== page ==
By Raffique Shah
April 27, 2014
As we grapple with divisive elements in the society that seem to thrive on fomenting mistrust between our two main ethnic groups, I take comfort in the fact that for the vast majority of our people, especially the young, racialism and racism have little space in Trinidad and Tobago.
To clarify my interpretation of these two terms, I see racialism as an identifiable divide between people of different races that extends beyond their inherent cultural differences. It enters into the realm of politics, for example, whereby parties rely on the tribes for their support, which has long been a reality here.
Racialism can also lead to segregation, which is hardly the case in this country. Racism denotes a sense of superiority in which people of one race believe they are superior to another. It manifests itself in seemingly innocuous presumptions from colour of skin and religious beliefs to assumptions on education and entrepreneurial abilities.
Racism exists here, mainly among the elites in society, the whites, reds, high-browns and even blacks who are most uncomfortable in their skins. Thankfully, racists are in the extreme minority and do not pose a threat to our stability.
For the vast majority of us who see ourselves as Trinidadians and Tobagonians first, and Indians or Africans or Chinese afterwards, we live in hope that someday before we exit to the hereafter, our people would learn to live in harmony, that the words of our anthem, here every creed and race finds an equal place, are not hollow.
As I dream on, and yes, even old geezers are entitled to dream, I reflect on one group of patriots that has lived this dream for close to 50 years. They belong to a brotherhood that was born in one of the few institutions in which race means little or nothing, the military. In the army, what matters most about the soldier in whose hands you would willingly put your life, is that he is competent and trustworthy.
This group of men, all now in their sixties, went beyond that boundary when they were very young, around ages 20 to 24. In the interest of what they fervently believed was better for their people and country, they rebelled against authority and ineptitude. They put their lives on the line, quite literally, and showed a degree of courage that is uncommon in a country where it is easy to talk the talk.
Oh, they paid a heavy price for their boldness: jail, trials, careers cut down, ostracism and worse. But they never surrendered their beliefs, never regretted what they had done, never compromised the courage of their convictions. They always held their heads high, walked tall like dragons.
Today, as I write, these men are spending a weekend together in Mayaro at their twenty-fifth or so annual reunion camp, the longest running such activity for any brotherhood coming out of the local Regiment.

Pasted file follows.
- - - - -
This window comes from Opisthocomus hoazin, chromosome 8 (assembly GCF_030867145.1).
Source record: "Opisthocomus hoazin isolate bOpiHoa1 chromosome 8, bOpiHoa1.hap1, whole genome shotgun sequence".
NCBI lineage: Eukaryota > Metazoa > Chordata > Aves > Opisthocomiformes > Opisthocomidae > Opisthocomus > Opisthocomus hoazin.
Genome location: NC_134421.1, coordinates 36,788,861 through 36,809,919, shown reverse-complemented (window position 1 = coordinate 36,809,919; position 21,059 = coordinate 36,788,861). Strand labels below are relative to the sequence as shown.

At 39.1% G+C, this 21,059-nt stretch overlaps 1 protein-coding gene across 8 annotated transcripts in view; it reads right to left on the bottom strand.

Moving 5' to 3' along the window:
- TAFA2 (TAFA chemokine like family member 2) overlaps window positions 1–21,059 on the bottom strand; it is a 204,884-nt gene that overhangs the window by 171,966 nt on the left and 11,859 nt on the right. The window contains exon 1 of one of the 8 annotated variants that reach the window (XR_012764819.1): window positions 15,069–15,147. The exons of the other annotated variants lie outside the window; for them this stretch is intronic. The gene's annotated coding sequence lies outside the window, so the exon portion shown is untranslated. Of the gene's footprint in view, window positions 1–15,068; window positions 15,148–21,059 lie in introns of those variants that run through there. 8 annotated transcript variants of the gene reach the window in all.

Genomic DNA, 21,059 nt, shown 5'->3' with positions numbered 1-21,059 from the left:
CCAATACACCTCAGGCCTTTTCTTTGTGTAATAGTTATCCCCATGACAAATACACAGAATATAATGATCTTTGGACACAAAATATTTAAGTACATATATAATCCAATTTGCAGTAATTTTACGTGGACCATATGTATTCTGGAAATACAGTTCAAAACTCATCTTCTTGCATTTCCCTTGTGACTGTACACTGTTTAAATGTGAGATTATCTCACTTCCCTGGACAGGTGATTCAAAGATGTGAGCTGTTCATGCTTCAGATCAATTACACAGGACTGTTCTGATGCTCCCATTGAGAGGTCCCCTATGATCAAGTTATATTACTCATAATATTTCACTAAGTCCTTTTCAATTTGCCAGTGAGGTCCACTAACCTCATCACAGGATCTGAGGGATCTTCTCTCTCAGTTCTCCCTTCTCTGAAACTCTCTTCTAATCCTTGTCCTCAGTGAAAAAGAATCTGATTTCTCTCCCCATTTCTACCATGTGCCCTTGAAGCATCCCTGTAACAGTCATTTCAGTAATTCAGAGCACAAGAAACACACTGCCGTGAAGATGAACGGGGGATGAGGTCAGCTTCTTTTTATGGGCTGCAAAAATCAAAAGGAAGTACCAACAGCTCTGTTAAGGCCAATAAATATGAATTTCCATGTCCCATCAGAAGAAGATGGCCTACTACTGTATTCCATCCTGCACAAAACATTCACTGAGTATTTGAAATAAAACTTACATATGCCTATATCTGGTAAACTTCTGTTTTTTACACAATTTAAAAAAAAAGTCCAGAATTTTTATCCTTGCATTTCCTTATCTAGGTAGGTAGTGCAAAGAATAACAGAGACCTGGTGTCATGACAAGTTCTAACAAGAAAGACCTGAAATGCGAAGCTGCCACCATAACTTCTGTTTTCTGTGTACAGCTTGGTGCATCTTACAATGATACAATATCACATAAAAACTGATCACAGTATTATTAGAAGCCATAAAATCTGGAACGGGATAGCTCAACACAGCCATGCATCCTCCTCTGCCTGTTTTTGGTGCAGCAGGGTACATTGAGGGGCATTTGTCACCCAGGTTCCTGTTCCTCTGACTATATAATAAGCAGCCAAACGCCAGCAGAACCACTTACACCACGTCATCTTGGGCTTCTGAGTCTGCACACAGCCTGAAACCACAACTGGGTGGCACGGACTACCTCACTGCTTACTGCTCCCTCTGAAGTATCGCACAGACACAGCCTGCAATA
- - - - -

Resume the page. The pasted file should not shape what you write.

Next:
The perfect mix of races and cultures—Africans, Indians, Chinese and in-betweens—they greet each other with bear hugs, laugh loudly, engage in banter and do many of the things they did when they were young. Having embraced a few brothers who were not in the military but who, in 1970, stood in common cause, these men can teach the country a lesson in togetherness and racial harmony.
The designated cooks prepare meals that are neutral, catering for every religious persuasion, offending none. The men literally share meals, drinks, sleeping spaces, chores. It being the one time each year that they will be together for seventy-two hours, and given their advancing years, they discuss health issues, family concerns, and commit to render assistance to each other where necessary.
They never forget their brothers who have passed on, from the few who died very young to others who recently departed. Invariably, they remain in touch with the families. And as a mark of respect, they sound the Last Post at the appropriate hour in memory of the fallen.
Members of the brotherhood who live abroad or who reside locally but are unable to attend the camp, telephone to register their presence and keep that all-important link alive. Also, other soldiers who served at the time and who were in solidarity with the rebels, spend a night in camp. And interestingly, some of those who came afterwards, but who respect the brothers, visit on the “open day”, the Sunday.
Indeed, several officers and non-commissioned officers who held high rank lone after 1970 have also visited and fraternised.
While the reunion necessarily has a military flavour, it is the bonding and the blending of the races that intrigues the outsider. To see men who were bred and born in districts like Laventille in an era when Indian religions and cultures were not widely understood, share an enduring bond with their brethren from Caroni and Penal, and vice versa, is like looking at a dream painted on the canvas of Mayaro that typifies what Trinidad and Tobago should be.
I feel proud to have been part of this brotherhood for what seems like forever, and honoured to have played a pivotal role in keeping it alive. I salute you, my friends.